The one thing that we think about or talk about at least once every single day is food. It is one of our greatest pleasures. I always knew what Dan liked~it was everything~ but I have to say his all time favorite was eggs. He liked them fried~hard or soft~ omelets, scrambled, deviled, even hard boiled. We always had our big meals at breakfast and dinner at noon, we all sat at the table and ate together, then for supper it was left over’s, or popcorn and apples, or eggs. Either an omelet or grits and eggs were his first choice. (He lived over 90 years so the eggs never hurt him). Creamy cheesy grits are delicious and satisfying, and go great together with the eggs. Now you need to choose your grits carefully when buying~if it says ‘Instant’ on the package back away and don’t take those home by mistake. No good!
Here are pictures from my 74th birthday get together at Christoval eight years ago in 2008. We ate at Shanda’s Cafe in town.
Our family always has big birthday celebrations for everyone, even the dogs. One time I told Stacy I had only one birthday party when I was growing up and in the third grade and what a thrill that was. So when she was about 13 years old she wanted me to come and spend the night, she had a big slumber party for the two of us in their back yard. She had a record player playing the oldest songs she could find, banners and streamers, hot dogs, (she even baked me an angel food cake), and she had even moved the mattress’s outside. Our dogs, Spook and Schatzie Kay were there too. What a party, the one I will always remember, the best one ever! That was a special time, I love birthdays~
These are a pair of landscapes that worked well together, just right for a small space. The paintings are 9×12’s and I painted them in a few hours, with drying time in between. First coat is to pretty well to finish the sky and hill, then put in the dark green where the trees will go, and the calache colored ground, road, and brush. No details at this point. After the canvas is covered and it is time to let it dry, I pull my pallet knife over the wet paint to make it smooth. That way when I come back to do the finishing work, the canvas is nice and easy to paint on. (If it is rough, it is like trying to paint on a cinder block). After it is completely dry, it’s time to paint in all the details, the heads on the grass, the gnarly limbs coming out of the tree, hit it with highlights, and don’t forget to sign your name~
I was required to take a life drawing course in college where you sketched life sized models on a big 4 foot pad with charcoal. It was fun but I couldn’t see any practical need for this in my future. Several years later, I saw an old world painting of a nice nude and wanted to paint it on canvas. When I was finished, there was the problem of what to do with her. She stayed in the garage closet, in the attic, under the bed, always out of sight. Dan was trading on the market at Uhlman Grain in San Angelo and had friends he ‘shot the breeze with’ every day. Jimmy Gouras (Jimmy the Greek) was one of his best friends. Jimmy knew I painted and was always sending someone down to buy a picture. One day a guy came (I will call him Duncan) to buy a painting for his wife. Dan showed him the nude and he decided that is what he wanted. They struck a deal and the deed was done! I was a happy girl that day. A long time coming but at last the nude was out of my house and out of my life. The next day Dan and Jimmy were visiting and he told Jimmy about Duncan buying the painting and said he thought he “sold it too cheap, how he REALLY hated to see it go” etc. etc. etc. A couple of days later, here comes Jimmy into Uhman Grain carrying the nude, he had bought it back from Duncan! So Dan had to come home with that picture and face me, I was shocked, I was stunned and I was mad! Yep, she’s back~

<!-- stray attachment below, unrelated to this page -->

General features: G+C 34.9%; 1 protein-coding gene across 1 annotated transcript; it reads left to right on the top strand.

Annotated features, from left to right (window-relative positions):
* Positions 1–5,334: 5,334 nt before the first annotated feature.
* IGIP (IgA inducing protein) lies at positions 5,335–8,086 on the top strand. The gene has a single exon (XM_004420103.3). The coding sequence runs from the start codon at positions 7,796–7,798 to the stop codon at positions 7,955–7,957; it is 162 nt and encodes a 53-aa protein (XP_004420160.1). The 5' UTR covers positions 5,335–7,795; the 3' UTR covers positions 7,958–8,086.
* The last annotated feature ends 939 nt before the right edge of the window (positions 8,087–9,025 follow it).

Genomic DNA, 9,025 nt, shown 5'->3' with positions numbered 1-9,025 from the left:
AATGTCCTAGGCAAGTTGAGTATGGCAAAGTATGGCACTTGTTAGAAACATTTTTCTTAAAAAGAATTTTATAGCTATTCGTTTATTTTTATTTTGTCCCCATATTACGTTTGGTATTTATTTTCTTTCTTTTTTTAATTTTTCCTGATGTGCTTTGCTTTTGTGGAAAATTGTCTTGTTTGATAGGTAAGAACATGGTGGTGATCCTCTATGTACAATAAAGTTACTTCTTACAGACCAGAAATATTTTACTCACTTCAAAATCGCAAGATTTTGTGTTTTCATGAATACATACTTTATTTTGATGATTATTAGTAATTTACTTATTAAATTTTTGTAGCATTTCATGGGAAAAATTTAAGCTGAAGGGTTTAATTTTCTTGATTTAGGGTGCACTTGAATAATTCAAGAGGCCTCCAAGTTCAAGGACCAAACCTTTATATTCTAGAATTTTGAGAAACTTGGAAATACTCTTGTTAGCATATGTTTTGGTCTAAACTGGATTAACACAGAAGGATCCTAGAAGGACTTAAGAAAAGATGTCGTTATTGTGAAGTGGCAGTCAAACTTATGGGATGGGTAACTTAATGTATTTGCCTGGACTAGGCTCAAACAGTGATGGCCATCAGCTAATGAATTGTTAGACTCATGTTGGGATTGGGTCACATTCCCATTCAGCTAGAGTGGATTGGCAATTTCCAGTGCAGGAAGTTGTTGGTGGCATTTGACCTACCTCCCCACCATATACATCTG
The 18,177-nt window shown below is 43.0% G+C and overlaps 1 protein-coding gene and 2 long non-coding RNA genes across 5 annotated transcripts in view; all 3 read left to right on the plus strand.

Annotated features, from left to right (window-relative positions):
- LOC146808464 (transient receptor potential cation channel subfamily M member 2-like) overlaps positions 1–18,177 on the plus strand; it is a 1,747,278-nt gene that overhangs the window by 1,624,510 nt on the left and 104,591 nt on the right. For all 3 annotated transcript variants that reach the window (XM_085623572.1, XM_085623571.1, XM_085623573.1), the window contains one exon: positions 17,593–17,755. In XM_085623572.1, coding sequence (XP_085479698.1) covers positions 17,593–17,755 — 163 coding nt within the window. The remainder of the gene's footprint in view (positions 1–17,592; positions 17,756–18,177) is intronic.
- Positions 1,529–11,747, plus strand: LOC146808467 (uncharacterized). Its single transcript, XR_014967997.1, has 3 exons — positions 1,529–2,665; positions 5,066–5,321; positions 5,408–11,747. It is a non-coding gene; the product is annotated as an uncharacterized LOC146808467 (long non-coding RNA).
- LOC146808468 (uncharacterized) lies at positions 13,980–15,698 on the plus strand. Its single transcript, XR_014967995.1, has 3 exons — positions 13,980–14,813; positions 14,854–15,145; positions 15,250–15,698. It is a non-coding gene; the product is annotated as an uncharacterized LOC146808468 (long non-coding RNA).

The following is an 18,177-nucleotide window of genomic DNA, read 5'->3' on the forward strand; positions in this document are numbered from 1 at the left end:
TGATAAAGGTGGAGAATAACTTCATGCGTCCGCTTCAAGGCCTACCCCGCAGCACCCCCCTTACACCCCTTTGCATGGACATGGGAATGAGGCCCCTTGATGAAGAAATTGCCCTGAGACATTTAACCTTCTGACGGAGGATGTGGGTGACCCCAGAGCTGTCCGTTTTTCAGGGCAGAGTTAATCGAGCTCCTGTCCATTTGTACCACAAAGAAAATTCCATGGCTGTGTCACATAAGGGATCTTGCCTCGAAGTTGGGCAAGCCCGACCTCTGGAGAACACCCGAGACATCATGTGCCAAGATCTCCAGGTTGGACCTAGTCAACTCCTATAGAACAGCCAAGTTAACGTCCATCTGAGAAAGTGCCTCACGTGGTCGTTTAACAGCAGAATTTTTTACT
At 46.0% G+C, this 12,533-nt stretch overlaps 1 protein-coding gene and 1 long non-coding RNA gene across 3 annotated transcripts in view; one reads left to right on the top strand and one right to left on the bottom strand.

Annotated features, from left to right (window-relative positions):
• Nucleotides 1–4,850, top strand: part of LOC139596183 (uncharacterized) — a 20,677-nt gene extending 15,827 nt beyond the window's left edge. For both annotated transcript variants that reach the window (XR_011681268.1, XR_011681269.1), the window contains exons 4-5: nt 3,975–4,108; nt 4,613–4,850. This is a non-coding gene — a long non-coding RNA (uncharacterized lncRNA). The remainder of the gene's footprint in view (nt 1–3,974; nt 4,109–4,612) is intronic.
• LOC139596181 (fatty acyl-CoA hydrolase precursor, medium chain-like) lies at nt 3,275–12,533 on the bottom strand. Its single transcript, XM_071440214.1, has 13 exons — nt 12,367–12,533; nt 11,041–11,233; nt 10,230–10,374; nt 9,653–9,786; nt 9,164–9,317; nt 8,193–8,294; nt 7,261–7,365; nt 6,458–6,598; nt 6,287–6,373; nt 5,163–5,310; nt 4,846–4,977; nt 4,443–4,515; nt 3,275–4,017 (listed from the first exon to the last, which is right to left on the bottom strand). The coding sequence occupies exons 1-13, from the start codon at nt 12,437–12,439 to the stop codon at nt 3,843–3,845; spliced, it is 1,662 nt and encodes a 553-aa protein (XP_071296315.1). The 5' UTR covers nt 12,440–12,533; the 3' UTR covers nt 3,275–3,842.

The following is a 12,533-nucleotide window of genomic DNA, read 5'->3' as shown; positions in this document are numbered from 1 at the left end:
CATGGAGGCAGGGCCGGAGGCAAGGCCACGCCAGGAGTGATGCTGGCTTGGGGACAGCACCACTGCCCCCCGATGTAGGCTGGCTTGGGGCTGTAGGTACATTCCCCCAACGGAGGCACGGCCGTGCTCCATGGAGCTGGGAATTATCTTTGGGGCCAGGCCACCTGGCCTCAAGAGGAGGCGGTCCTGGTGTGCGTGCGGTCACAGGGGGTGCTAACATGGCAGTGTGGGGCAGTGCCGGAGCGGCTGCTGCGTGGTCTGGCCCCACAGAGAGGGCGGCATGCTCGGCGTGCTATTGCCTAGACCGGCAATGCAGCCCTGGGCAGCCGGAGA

Good end to this story, it now has a place in a stunning home in San Antonio, showcased by a couple who recognized it’s beauty.
This fat and very wet little chihuahua walked into the front door at a bridal shower one Saturday at the old bank building in downtown Eldorado. It was pouring rain outside with lightning and claps of thunder. No one knew who he belonged to but he came and sat by my feet. When it was time to go, I took him to the car and read a phone number on his tags. I called the number and ask the lady if she was missing a chihuahua. She said she had one but didn’t know he was gone. She told me where she lived, (that little dog had walked a mile in the rain), I said I would bring him home. Then she said “oh, I am not at home, we are here in San Antonio for the weekend”, then told me I could just leave him in their back yard. When I got to his house, I found a black cocker spaniel on the back steps, soaking wet with water pouring off the roof. I ran home and got some garbage bags and an old comforter to take and try to make a shelter for them, (I also wrapped my head in Saran Wrap and put two hoodies over that, then changed into my shorts and old shoes). When I got back to the dogs and walked in the gate, the big black one shot out past me and took off. For the next hour and fifteen minutes, I chased that dog all over that end of town. We went through car ports, back yards, down the Mertzon Highway, over porches, down to the practice field at the school, he always managed to stay about 40 feet ahead of me. Charley Nibblett stopped his pick up and started to get out to help but I said I could do it. It was still pouring rain, he told me I was going to get wet (no I was already soaked to the bone), he went on to town and after a while he came back and I was still chasing. He offered to go get his shot gun~not funny Charley! Finally the the dog stopped to smell of a bush by a porch and I slipped up behind him grabbed the hair on his back and held on until I could get my fingers under his collar. He was too heavy to carry so I held onto his collar and lead him all the way to his house.
The next morning after church, I went to see about them and took them some dog food, I took these two pictures, they look great today, a totally different story from yesterday. I am sure if anyone saw me running through their yards yesterday they would have thought it was just some crazy old lady~ (they would be right) This is another re-run from a previous blog, since then I have become great friends with Minnie Love, the sweet young woman who owns these dogs. She rescues dogs and a cats and is a foster parent for them. She has a big heart~